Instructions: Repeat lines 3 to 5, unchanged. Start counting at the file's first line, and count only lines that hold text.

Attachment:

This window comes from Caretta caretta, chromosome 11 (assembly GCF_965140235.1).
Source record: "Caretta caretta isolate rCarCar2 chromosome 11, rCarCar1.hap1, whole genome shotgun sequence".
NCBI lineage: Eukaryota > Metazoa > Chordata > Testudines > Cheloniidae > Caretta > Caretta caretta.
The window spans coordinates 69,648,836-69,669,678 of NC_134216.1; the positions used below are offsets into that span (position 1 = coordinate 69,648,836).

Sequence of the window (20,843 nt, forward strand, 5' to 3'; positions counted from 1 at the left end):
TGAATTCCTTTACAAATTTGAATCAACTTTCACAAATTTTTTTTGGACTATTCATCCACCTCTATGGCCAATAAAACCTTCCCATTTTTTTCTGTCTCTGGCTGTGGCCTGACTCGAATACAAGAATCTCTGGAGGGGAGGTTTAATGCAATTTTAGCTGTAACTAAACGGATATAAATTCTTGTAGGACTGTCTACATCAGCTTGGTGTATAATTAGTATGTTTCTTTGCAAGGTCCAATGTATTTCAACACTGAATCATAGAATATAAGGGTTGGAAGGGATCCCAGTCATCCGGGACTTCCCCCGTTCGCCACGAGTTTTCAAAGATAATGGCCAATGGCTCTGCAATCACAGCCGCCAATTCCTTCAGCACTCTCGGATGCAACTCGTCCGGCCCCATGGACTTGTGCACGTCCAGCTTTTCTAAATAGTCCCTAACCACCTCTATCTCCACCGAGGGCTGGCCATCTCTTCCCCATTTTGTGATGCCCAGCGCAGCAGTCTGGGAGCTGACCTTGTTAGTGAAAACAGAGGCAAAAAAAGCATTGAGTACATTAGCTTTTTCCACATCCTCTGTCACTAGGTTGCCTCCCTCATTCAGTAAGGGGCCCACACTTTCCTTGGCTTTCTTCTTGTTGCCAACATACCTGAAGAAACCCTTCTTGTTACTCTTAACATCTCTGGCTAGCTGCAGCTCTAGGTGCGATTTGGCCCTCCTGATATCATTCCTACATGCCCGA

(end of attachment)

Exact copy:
NCBI lineage: Eukaryota > Metazoa > Chordata > Testudines > Cheloniidae > Caretta > Caretta caretta.
The window spans coordinates 69,648,836-69,669,678 of NC_134216.1; the positions used below are offsets into that span (position 1 = coordinate 69,648,836).

Sequence of the window (20,843 nt, forward strand, 5' to 3'; positions counted from 1 at the left end):